Atormac
Neurology India
menu-bar5 Open access journal indexed with Index Medicus
  Users online: 2346  
 Home | Login 
About Editorial board Articlesmenu-bullet NSI Publicationsmenu-bullet Search Instructions Online Submission Subscribe Videos Etcetera Contact
  Navigate Here 
 Search
 
   Next article
   Previous article 
   Table of Contents
  
 Resource Links
    Similar in PUBMED
   Search Pubmed for
   Search in Google Scholar for
    Article in PDF (85 KB)
    Citation Manager
    Access Statistics
    Reader Comments
    Email Alert *
    Add to My List *
* Registration required (free)  

 
  In this Article
   Discussion
   References
   Article Figures

 Article Access Statistics
    Viewed3973    
    Printed70    
    Emailed2    
    PDF Downloaded320    
    Comments [Add]    
    Cited by others 1    

Recommend this journal

 


 
NEUROIMAGE
Year : 2007  |  Volume : 55  |  Issue : 2  |  Page : 186

Brain magnetic resonance imaging unveils the history of carbon monoxide poisoning


1 Department of Legal Medicine, School of Medicine, Keio University, Shinjuku-ku, Tokyo; Department of Neurology, Mihara Memorial Hospital, Isesaki, Gunma, Japan
2 Department of Neurology, Mihara Memorial Hospital, Isesaki, Gunma, Japan

Date of Acceptance25-Sep-2006

Correspondence Address:
Masaki Takao
Department of Legal Medicine, School of Medicine, Keio University, Shinjuku-ku, Tokyo; Department of Neurology, Mihara Memorial Hospital, Isesaki, Gunma
Japan
Login to access the Email id

Source of Support: None, Conflict of Interest: None


DOI: 10.4103/0028-3886.32808

Rights and Permissions



How to cite this article:
Takao M, Mihara B. Brain magnetic resonance imaging unveils the history of carbon monoxide poisoning. Neurol India 2007;55:186

How to cite this URL:
Takao M, Mihara B. Brain magnetic resonance imaging unveils the history of carbon monoxide poisoning. Neurol India [serial online] 2007 [cited 2019 Sep 19];55:186. Available from: http://www.neurologyindia.com/text.asp?2007/55/2/186/32808


A 64-year-old woman was referred to our hospital because of possible viral meningo-encephalitis. Two weeks prior to admission she developed a gait disturbance followed by a fever and headache. Neurological examination showed a small steppage gait, bradykinesia, and rigidity without tremor. However, deep tendon reflexes and cognitive function were normal. Cerebrospinal fluid was normal. A test using a nasopharyngeal swab indicated active infection of influenza A virus, prompting the introduction of oseltamivir that is anti-influenzaviral drug. Magnetic resonance imaging (MRI) using T2WI showed elliptical and diffuse hyperintense lesions in the bilateral globus pallidi [Figure - 1]A and cerebral white matter [Figure - 1]B, respectively. The lesions in the globus pallidi revealed irregular hyperintensity using T1WI. A detailed interview with her disclosed that she had accidentally inhaled carbon monoxide inhalation by an oil heater four weeks earlier.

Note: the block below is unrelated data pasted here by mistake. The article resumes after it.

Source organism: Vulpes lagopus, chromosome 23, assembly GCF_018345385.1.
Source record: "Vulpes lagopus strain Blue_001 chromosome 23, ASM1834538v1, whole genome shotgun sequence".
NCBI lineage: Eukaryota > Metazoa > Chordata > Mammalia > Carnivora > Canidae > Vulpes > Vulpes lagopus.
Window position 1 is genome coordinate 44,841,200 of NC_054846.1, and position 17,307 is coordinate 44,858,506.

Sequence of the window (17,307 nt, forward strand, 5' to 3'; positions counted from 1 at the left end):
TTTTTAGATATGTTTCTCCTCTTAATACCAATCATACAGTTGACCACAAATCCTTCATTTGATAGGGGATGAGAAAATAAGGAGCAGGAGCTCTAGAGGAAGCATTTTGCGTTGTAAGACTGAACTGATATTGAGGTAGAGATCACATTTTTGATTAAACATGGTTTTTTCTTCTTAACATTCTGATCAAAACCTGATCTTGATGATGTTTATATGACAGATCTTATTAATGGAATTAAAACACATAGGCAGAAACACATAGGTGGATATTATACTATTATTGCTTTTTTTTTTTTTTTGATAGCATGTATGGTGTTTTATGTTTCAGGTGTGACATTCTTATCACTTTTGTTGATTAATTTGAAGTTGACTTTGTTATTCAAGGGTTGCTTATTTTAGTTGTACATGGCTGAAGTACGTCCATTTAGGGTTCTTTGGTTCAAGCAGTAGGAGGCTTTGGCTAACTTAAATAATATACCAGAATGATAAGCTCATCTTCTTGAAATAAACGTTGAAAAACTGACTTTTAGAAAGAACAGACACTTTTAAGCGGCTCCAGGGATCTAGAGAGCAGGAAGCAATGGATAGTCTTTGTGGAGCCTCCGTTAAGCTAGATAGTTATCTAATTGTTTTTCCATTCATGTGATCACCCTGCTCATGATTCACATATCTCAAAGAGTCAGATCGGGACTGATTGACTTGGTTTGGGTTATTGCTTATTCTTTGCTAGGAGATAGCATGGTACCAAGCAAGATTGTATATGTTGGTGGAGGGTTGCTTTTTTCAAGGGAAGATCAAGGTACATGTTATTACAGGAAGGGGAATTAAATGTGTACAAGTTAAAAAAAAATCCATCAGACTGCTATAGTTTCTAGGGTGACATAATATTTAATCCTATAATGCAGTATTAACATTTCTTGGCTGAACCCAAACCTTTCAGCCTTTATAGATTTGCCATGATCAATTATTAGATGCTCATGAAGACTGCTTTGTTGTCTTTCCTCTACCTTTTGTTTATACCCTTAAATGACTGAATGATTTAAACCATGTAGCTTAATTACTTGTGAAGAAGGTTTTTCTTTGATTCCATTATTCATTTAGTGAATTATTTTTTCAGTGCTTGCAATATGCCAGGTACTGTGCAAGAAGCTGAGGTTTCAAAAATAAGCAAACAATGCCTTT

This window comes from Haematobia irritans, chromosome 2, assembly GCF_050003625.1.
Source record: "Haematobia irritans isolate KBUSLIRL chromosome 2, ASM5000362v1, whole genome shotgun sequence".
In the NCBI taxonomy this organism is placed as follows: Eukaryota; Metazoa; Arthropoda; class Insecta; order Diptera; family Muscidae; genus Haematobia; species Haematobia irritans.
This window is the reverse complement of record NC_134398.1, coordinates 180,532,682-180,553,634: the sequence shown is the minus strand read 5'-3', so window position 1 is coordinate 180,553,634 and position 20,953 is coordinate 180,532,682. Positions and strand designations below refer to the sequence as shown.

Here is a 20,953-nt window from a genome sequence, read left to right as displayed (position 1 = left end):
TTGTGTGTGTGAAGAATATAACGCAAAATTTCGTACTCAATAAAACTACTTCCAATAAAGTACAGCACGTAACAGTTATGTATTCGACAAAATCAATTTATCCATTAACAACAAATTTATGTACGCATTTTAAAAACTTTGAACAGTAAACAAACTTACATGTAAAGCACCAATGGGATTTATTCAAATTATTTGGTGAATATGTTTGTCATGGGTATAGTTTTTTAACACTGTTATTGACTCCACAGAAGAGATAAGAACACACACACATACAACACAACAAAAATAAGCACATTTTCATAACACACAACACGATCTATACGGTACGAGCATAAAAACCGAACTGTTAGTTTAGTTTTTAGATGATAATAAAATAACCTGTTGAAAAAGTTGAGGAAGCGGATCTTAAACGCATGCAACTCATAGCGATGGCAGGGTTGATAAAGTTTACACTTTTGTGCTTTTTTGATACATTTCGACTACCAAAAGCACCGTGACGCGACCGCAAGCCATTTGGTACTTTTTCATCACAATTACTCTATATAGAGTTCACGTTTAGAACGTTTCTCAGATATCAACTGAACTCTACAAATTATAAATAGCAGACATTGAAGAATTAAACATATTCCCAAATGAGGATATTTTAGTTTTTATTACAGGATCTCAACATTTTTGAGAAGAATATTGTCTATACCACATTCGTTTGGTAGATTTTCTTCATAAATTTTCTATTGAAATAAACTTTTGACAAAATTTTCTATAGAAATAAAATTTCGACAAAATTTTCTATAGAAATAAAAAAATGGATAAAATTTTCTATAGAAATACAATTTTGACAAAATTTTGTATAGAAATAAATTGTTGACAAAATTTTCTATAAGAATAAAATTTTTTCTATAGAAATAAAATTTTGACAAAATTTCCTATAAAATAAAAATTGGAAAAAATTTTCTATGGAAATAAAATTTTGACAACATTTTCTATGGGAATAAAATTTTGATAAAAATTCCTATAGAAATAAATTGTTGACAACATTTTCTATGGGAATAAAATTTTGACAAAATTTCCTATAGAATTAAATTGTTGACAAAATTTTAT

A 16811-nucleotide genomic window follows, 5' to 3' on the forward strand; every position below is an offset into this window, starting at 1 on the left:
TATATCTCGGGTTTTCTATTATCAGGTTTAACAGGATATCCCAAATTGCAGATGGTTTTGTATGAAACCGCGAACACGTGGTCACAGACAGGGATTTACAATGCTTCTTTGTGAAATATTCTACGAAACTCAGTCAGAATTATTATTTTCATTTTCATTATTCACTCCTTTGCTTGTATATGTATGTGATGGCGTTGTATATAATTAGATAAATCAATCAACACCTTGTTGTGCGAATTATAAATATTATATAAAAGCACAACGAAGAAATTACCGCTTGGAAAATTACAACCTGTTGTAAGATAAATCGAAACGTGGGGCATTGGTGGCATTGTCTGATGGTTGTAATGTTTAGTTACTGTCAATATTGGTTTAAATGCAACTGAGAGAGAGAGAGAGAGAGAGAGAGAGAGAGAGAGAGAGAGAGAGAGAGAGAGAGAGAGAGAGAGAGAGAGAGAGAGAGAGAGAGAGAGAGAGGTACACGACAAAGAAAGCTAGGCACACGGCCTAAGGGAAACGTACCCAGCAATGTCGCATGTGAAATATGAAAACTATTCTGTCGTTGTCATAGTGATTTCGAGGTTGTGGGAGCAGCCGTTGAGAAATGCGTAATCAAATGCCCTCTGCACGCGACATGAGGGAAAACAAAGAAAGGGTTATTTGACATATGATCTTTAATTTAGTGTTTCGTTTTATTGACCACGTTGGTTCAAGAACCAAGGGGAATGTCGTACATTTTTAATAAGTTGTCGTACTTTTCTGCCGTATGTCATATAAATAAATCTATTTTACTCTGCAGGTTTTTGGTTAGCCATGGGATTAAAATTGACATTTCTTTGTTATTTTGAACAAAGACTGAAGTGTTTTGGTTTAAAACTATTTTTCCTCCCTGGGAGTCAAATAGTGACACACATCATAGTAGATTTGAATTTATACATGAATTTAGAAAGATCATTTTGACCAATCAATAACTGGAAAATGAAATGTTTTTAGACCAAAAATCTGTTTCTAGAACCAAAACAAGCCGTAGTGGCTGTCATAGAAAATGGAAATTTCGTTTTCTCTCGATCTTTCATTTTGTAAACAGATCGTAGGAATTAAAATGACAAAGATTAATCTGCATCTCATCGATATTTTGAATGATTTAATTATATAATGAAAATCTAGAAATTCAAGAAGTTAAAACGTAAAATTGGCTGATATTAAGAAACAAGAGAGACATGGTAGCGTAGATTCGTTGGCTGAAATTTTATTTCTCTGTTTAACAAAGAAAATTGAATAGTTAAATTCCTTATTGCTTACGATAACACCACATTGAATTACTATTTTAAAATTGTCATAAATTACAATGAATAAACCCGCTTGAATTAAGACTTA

Discussion Top


CO is a well-known toxic substance that has high affinity for hemoglobin. Neuropathologic alterations of CO intoxication are characterized by hemorrhagic necrosis of the globus pallidus and demyelination of the cerebral white matter.[1] Except for acute fatal cases, individuals who recover from acute exposure of CO may develop a delayed neurological syndrome for up to 5 weeks after inhalation.[2],[3] In some instances, it may be difficult to diagnose accurately this delayed neurological syndrome because clinical settings compromise the gathering of medical histories of patients. In as much as she completely recovered from the acute manifestations of the exposure, her  Parkinsonism More Details was not considered in association with carbon monoxide. This case came as a fresh reminder of the worth of MRI and the presence of delayed neurologic sequela of carbon monoxide poisoning.

 
  References Top

1.Prockop LD, Naidu KA. Brain CT and MRI findings after carbon monoxide toxicity. J Neuroimaging 1999;9:175-81.  Back to cited text no. 1  [PUBMED]  
2.Kim JH, Chang KH, Song IC, Kim KH, Kwon BJ, Kim HC, et al . Delayed encephalopathy of acute carbon monoxide intoxication: Diffusivity of cerebral white matter lesions. AJNR Am J Neuroradiol 2003;24:1592-7.  Back to cited text no. 2  [PUBMED]  [FULLTEXT]
3.Myers RA, Snyder SK, Emhoff TA. Subacute sequelae of carbon monoxide poisoning. Ann Emerg Med 1985;14:1163-7.  Back to cited text no. 3  [PUBMED]  [FULLTEXT]


    Figures

  [Figure - 1]

This article has been cited by
1 Demystifying the fog CT and MRI confirming the diagnosis of carbon monoxide poisoning by gas geysers
Rahat Brar,Abhishek Prasad,Shaleen Rana
Journal of Forensic Radiology and Imaging. 2014; 2(2): 60
[Pubmed] | [DOI]



 

Top
Print this article  Email this article
Previous article Next article
Online since 20th March '04
Published by Wolters Kluwer - Medknow